Tips For Making A Comfortable Mattress Out Of Foam And Carpet Padding

Sleep, it’s as important to life as food and shelter. If you don’t have a comfortable bed your life as a Van Dweller will be very miserable, indeed. An over night camping trip is a whole different situation than long term living in a van. When you’re looking at how your going to sleep for weeks, months or even permanently, finding the most comfortable arrangement becomes pretty darn important.

The first step is to find a happy medium between your standard sized mattresses and the space available for your bed. My first attempt was a bed cross ways in the van but even though it was only 2″ to short the inability to stretch out made it a completely unworkable arrangement.

The new bed is 30″ wide and 72″ long. Not a standard sized bed by any means so the best approach was to build my own mattress to fit the situation.

At 240 lbs and rapidly approaching 60 yrs of age it was important to find a combination that was both soft enough to be comfortable on my creaky old bones yet offered some level of support to avoid bottoming out.

For the soft portion I used a 3″ thick mattress topper from Sam’s Club. For the support I used ½” carpet padding foam. Like many things in life it took a few failures to come up with something that finally was workable.

The first bed was 48″ wide by 68″ long. Cut down from a Queen sized mattress topper which cost me $120 I wasn’t going to discard the failed attempt and start form scratch. As I had carefully kept all scraps from the original mattress topper I decided to glue things back together and re-cut to form two single mattresses each 30″ wide and 72″ long.

Off to the home center I went and purchased what was labeled a spray adhesive capable of adhering foam to foam. This amounted to about $9 wasted as anything in a spray can won’t hold for any length of time. Over night the joints separated and I was back to square one.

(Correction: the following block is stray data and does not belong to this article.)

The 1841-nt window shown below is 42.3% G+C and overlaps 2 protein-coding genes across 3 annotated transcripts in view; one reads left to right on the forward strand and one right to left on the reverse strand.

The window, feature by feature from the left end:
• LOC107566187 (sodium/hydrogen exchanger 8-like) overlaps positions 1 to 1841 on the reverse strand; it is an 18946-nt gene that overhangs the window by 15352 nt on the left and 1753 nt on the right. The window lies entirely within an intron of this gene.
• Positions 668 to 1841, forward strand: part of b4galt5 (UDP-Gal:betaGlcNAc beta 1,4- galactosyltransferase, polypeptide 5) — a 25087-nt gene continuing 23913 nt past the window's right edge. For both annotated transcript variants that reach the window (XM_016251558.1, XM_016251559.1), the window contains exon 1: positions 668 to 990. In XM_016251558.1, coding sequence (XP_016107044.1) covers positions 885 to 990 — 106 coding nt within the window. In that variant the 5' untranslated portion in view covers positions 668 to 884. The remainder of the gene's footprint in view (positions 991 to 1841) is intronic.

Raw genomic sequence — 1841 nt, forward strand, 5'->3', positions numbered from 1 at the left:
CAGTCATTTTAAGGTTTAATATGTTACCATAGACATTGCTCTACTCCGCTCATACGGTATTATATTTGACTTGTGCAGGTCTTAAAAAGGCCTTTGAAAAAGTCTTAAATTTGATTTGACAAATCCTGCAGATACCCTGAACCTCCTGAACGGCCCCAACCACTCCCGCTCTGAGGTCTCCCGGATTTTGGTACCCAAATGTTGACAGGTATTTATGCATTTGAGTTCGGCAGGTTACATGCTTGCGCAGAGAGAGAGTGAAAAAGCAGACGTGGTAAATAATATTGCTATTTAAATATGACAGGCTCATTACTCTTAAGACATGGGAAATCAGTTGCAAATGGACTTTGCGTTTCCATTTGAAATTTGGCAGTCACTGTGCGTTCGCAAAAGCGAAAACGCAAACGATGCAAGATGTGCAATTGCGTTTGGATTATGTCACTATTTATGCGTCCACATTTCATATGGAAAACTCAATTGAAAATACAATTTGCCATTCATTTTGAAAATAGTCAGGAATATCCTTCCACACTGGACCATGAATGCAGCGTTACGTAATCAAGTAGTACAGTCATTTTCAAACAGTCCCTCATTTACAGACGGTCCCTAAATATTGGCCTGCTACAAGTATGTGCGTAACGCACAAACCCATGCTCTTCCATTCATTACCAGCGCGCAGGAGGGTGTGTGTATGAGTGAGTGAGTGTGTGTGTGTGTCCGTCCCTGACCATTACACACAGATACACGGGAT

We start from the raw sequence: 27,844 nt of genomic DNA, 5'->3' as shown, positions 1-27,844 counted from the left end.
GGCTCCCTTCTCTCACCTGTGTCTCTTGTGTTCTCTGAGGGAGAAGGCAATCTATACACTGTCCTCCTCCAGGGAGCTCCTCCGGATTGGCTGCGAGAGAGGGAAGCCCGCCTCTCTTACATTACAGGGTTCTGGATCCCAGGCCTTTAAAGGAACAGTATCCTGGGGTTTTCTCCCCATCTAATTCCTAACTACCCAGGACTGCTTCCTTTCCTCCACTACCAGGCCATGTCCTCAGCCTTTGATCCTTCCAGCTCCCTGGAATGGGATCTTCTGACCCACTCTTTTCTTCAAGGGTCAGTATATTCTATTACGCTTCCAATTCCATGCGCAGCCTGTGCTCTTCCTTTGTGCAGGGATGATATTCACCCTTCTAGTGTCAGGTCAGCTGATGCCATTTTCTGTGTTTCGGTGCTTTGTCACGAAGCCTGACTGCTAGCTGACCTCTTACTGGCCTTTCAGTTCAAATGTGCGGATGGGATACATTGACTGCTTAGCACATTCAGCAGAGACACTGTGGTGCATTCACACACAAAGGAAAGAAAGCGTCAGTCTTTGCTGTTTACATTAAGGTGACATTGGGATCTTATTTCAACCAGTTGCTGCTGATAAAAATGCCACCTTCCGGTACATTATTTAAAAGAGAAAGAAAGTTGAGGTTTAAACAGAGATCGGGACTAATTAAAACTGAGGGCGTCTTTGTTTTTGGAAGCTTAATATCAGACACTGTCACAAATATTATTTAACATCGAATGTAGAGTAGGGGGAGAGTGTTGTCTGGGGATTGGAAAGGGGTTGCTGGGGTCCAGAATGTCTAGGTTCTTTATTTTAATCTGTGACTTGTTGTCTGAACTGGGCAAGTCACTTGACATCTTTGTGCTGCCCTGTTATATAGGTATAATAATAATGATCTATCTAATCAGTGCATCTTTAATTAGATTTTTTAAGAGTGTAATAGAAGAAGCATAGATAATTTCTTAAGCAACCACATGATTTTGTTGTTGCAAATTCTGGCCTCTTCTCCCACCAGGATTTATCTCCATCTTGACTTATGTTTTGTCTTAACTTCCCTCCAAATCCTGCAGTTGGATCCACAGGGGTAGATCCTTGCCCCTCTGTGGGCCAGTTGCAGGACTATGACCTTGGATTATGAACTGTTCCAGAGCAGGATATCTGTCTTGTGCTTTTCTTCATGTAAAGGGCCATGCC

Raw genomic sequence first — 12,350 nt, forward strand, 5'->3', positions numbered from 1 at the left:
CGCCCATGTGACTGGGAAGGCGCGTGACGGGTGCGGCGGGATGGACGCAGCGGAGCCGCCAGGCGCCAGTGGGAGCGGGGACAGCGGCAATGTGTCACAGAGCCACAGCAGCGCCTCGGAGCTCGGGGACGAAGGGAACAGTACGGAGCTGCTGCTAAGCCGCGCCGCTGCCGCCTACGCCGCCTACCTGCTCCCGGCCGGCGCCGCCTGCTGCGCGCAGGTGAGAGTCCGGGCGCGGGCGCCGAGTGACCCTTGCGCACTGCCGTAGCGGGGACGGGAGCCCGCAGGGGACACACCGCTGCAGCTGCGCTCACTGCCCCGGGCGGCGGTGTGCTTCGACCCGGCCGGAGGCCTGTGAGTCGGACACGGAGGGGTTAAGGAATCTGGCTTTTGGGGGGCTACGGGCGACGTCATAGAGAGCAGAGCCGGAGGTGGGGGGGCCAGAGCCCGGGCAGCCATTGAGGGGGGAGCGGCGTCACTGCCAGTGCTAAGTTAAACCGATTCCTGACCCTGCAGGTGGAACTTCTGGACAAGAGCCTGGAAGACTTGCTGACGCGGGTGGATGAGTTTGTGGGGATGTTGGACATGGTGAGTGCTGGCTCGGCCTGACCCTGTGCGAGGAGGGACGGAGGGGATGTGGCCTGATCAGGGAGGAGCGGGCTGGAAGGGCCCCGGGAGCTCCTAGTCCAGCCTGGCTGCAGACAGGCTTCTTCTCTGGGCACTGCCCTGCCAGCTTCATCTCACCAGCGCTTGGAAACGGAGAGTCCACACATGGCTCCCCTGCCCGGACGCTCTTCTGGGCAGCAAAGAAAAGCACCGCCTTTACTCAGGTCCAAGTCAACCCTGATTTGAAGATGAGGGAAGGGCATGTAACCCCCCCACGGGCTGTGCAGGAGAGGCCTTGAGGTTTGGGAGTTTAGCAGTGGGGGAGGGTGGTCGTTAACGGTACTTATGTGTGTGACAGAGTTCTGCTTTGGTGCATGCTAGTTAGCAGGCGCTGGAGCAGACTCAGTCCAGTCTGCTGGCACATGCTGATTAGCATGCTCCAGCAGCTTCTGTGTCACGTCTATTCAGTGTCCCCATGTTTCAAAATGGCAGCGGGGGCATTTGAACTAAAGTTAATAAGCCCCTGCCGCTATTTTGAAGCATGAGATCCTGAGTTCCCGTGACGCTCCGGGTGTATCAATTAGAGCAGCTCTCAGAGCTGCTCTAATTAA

The only glue that will work is Contact Cement in a bulk container. I bought a 1qt can hoping it would be enough to glue up two mattresses. As it turned out two 1qt cans wasn’t quite enough. If I had originally gone with the two single beds 2 cans would have done the job. I used a cheap throw away 2″ paint brush to apply the cement. I tried a small paint roller but it just wouldn’t transfer the glue to such a soft surface. Don’t go for 100% coverage with the glue. Around the perimeter and an “X” pattern in the middle will do well enough.

My first thoughts were to place two layers of the carpet padding on the bottom to prevent bottoming out. This seemed ok, but the softness of the mattress topper seemed to allow you to sink in substantially. My final design had me gluing one layer of ½” carpet padding to both the top and bottom of the foam. By doing this your weight is spread out better and the soft foam is less apt to collapse under weight.

If you don’t care for the more grainy feel of the carpet padding you can make a mattress cover from an old blanket.

Yes this size mattress is somewhat smaller then a twin sized mattress. The difference is small enough that when you go to buy bed linens sheets for a twin mattress will be loose but still will fit well enough that there is no real need to modify them. I found a couple of complete sets at Walmart for $7.50 each.

One concern to remember, Contact Cement has strong vapors and off gassing will be an issue for some days after you glue your mattress together. It’s recommended that you work out doors and when done allow plenty of ventilation until the odor subsides. It will probably take a week or two before the smell will allow you to sleep on the mattress.